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This question already has an answer here:

I have not yet gotten my raspberry pi but would like to familiarize myself with the Linux environment and Raspian Operating System. Is there such a thing as a software simulator that can simulate the Raspberry Pi operating systems in Windows?

EDIT This question is different because it focuses on QEMU.

marked as duplicate by Ghanima, Jacobm001, Bex, RPiAwesomeness, mpromonet May 27 '15 at 19:45

This question has been asked before and already has an answer. If those answers do not fully address your question, please ask a new question.

  • How does the other Q&A not address QEMU? – Ghanima May 6 '15 at 19:29
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Solution

There certainly is. QEMU is a free simulator that can run Raspbian or any other operating system on Windows. It might be helpful to point out that apt-get does not work how it comes. You can run it on a guest computer because it does not need to be installed and you can learn Linux and Raspbian.

Tips

  1. When you download, run the .bat file.
  2. Password is "raspberry" of course.
  3. To get to GUI and Desktop enter "startx".
  4. Make sure to shut the simulator down correctly just like on a real Pi.
  • There's nothing wrong with your answer, but keep in mind that Raspbian is just a hardware specific compilation of Debian, a very widespread GNU/Linux distribution that's been around for several decades. For most intents and purposes, if what you want to do is get familiarity with the OS, you can just run Debian via a live CD or x86 install on a PC -- you do not need to deal with the hassles and significant performance hit of using a hardware emulator such as QEMU. – goldilocks May 5 '15 at 1:36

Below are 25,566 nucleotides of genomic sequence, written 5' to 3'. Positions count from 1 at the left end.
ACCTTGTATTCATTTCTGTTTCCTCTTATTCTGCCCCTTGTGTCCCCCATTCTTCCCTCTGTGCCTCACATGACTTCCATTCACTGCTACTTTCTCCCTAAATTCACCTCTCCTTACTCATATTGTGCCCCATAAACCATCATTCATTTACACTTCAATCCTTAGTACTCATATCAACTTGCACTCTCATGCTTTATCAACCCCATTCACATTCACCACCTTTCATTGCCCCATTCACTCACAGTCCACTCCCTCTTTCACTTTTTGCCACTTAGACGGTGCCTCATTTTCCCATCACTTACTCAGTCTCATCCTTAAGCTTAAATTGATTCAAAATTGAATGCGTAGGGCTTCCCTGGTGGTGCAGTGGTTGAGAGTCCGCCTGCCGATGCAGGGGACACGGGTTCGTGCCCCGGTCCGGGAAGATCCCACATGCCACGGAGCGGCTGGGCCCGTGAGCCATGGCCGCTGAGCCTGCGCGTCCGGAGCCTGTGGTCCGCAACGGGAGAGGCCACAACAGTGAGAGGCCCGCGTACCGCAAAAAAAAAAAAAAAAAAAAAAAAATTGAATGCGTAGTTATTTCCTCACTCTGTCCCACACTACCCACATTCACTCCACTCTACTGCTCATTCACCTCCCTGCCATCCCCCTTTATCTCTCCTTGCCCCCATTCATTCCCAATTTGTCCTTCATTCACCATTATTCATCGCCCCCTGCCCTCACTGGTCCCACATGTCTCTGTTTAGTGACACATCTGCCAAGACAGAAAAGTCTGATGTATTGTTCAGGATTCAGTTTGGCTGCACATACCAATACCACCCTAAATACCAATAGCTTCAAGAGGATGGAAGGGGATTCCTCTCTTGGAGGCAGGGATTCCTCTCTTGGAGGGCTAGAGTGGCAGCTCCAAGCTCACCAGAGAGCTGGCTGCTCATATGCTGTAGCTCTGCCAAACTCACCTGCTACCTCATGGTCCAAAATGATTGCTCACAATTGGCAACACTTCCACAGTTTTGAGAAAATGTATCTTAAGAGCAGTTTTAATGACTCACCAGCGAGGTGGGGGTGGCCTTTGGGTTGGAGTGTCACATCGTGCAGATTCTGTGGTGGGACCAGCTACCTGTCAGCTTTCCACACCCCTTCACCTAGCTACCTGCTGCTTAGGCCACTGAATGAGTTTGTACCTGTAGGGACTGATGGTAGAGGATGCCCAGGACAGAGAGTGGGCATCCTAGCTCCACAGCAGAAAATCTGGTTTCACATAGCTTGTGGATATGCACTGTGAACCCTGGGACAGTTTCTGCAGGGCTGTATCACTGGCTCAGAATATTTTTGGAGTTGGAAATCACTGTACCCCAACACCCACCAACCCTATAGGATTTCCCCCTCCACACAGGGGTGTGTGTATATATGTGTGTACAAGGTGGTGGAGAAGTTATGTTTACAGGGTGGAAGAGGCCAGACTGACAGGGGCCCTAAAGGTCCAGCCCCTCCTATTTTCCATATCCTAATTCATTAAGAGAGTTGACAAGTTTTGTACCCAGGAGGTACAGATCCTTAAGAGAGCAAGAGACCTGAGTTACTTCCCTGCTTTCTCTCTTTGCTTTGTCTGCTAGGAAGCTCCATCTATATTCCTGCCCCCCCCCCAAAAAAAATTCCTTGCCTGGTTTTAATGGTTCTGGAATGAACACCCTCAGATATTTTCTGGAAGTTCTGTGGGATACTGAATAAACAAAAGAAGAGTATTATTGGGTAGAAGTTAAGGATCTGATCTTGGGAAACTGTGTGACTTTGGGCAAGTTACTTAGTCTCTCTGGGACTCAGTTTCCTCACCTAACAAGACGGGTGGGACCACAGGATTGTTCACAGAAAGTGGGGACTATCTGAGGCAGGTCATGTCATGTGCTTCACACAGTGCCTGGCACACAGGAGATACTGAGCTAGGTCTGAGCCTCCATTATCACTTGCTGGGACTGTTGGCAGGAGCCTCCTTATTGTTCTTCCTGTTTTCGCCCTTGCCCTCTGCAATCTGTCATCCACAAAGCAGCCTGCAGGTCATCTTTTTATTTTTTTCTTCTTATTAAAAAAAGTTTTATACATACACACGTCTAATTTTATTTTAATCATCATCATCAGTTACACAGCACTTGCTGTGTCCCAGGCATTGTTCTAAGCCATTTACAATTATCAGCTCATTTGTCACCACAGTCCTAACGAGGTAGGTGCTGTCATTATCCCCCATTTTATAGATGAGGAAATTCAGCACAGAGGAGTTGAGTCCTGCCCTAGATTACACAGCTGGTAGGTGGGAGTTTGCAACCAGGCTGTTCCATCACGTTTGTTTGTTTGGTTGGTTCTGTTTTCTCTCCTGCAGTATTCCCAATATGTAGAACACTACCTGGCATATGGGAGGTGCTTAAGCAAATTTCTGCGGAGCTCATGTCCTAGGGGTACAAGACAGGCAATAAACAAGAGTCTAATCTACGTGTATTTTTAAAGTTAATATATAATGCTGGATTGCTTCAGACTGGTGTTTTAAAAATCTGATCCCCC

• One difference w/ stock Debian would be that the default desktop environment is probably GNOME, whereas on Rasbian it is LXDE, but you can install either one on either one (which is a decent beginner exercise if you are trying to learn the ins and outs of the OS). – goldilocks May 5 '15 at 1:37
  • Another more efficient option here, if you want to use a simulator, is to use OS level virtualization instead of hardware virtualization. A major purpose of operating systems is to abstract away hardware differences, so the OS is more or less the same thing regardless of the make and model of computer you use it on. I.e., you do not need to duplicate the hardware in order to run the OS, and OS level simulators such as virtual box do exactly that. This is much faster. – goldilocks May 5 '15 at 1:46

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